We hope the below information in relation to pre-match meals enables you to make better choices about what you eat and when you eat it prior to a game to allow you to perform at your best.
It is vital that your experiment with the information below and find out what works best for you. Avoid introducing new ideas or regimes on match days and remember that:-
It is widely accepted that otherwise healthy soccer players should source their energy from food in the following proportions. Carbohydrates, 70+%, Protein 10% – 15% and Fats 15% – 20%. On the days leading up to a game the proportions of carbohydrates should be increased. Immediately following the game, refuelling of muscles should take place almost exclusively from carbohydrate sources.
A pre-match meal should ideally be consumed 2 – 3 hours before the game, and be made up predominantly of complex carbohydrates (starchy foods) rather than simple one’s (sugars). By choosing to eat the right foods at the right time prior to competition you will help ensure that amongst other things: -
Once you start exercising your body will send less blood to your digestive system and more to you muscles, so ensure you eaten in plenty of time so by the start of the game you’ve cleared your stomach and are not going to carry around excess weight in the form of food stuck in you stomach as your body is busy elsewhere supporting your increased muscle activity.
Try and include the following foods in your pre-match meal: -
To make the meal more interesting you may like to add smaller portions of the following foods together with some vegetables of your choice: -
Provided you bear the above proportions in mind you may change and substitute foods as you wish according to your individual liking, but do try and consume complex carbohydrates rather than simple sugars with your pre-match meal as they allow for a more steady and sustained release of fuel.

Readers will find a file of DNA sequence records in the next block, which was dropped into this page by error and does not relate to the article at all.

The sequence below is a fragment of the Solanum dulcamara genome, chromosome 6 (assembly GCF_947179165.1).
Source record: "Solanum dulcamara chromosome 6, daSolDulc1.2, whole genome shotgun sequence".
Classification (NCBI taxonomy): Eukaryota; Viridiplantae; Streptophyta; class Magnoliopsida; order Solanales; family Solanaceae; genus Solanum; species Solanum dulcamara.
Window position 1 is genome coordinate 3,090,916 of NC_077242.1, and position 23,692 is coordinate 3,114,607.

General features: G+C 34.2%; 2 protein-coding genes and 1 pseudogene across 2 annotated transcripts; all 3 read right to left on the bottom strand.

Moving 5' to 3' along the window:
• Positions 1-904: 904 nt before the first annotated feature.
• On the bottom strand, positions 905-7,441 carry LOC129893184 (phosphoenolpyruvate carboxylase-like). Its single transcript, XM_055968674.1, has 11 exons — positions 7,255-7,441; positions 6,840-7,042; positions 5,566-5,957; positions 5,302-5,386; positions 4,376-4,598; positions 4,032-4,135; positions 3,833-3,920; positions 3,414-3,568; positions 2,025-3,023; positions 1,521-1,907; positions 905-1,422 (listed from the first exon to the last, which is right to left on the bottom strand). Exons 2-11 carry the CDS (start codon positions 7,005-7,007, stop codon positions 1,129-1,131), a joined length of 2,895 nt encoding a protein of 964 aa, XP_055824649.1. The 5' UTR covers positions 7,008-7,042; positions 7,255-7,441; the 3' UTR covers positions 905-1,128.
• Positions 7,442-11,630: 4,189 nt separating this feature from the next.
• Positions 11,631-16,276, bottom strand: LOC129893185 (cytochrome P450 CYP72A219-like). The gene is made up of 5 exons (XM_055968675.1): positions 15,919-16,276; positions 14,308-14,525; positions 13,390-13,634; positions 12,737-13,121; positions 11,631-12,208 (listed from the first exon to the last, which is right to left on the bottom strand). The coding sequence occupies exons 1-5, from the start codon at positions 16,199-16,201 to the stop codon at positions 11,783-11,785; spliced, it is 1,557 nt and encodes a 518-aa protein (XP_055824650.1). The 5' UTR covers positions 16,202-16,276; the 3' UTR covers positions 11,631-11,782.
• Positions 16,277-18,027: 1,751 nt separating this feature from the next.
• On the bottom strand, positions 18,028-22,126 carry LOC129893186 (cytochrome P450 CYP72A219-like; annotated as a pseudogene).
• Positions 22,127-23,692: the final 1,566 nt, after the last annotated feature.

You can get an idea of which carbohydrate are absorbed quickly, the simple sugary ones and which are gradually taken up by the body, the starchy ones, by looking at ‘The Glycemic Index' of a food. This rates the speed of absorption from 100 (Glucose) to lesser rated foods – All you need to know is that the lower the number, the slower the carbohydrate is absorbed.
One hour prior to kick off the consumption of a small amount of simple sugar in the form of a piece of fruit, Jaffa Cake, energy bar etc. will ensure your muscle fuel levels are peaking for the start of the game. It is important that if consumed the amount is small, previously tested and consists mainly of simple carbohydrate (sugar).
Provide the above pre-match preparation has been followed it is unlikely that you will need more fuel during the first half of the game. Hydration is likely to be a more of an issue.
Recent research has suggested that consuming a SMALL amount of simple carbohydrate (sugar), during competitions, have lead to increases in energy and distance travelled following ingestion. Therefore a sports gel, a FEW jelly-babies, or a cube or two of jelly at half time may give you the top up of energy you need to keep going longer. A whole packet is unlikely too!!!!!.